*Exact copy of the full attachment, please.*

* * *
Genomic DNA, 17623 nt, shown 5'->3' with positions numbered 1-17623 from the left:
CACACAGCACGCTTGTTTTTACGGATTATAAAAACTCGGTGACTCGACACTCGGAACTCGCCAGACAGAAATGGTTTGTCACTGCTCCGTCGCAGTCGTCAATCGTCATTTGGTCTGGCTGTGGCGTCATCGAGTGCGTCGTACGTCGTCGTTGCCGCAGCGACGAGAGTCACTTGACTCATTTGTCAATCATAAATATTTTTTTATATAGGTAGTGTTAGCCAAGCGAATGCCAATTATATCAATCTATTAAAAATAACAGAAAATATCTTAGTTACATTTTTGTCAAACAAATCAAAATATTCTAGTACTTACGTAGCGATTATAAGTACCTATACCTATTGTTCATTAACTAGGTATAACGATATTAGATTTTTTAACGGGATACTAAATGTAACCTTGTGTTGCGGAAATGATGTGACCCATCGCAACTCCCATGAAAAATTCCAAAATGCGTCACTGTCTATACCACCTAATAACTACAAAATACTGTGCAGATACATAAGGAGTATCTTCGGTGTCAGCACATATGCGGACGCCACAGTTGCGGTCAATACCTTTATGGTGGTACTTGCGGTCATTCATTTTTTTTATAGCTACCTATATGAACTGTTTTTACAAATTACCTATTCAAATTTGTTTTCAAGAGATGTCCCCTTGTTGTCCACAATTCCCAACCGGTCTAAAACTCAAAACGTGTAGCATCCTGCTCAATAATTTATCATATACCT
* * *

Genomic DNA, 17623 nt, shown 5'->3' with positions numbered 1-17623 from the left:
CACACAGCACGCTTGTTTTTACGGATTATAAAAACTCGGTGACTCGACACTCGGAACTCGCCAGACAGAAATGGTTTGTCACTGCTCCGTCGCAGTCGTCAATCGTCATTTGGTCTGGCTGTGGCGTCATCGAGTGCGTCGTACGTCGTCGTTGCCGCAGCGACGAGAGTCACTTGACTCATTTGTCAATCATAAATATTTTTTTATATAGGTAGTGTTAGCCAAGCGAATGCCAATTATATCAATCTATTAAAAATAACAGAAAATATCTTAGTTACATTTTTGTCAAACAAATCAAAATATTCTAGTACTTACGTAGCGATTATAAGTACCTATACCTATTGTTCATTAACTAGGTATAACGATATTAGATTTTTTAACGGGATACTAAATGTAACCTTGTGTTGCGGAAATGATGTGACCCATCGCAACTCCCATGAAAAATTCCAAAATGCGTCACTGTCTATACCACCTAATAACTACAAAATACTGTGCAGATACATAAGGAGTATCTTCGGTGTCAGCACATATGCGGACGCCACAGTTGCGGTCAATACCTTTATGGTGGTACTTGCGGTCATTCATTTTTTTTATAGCTACCTATATGAACTGTTTTTACAAATTACCTATTCAAATTTGTTTTCAAGAGATGTCCCCTTGTTGTCCACAATTCCCAACCGGTCTAAAACTCAAAACGTGTAGCATCCTGCTCAATAATTTATCATATACCT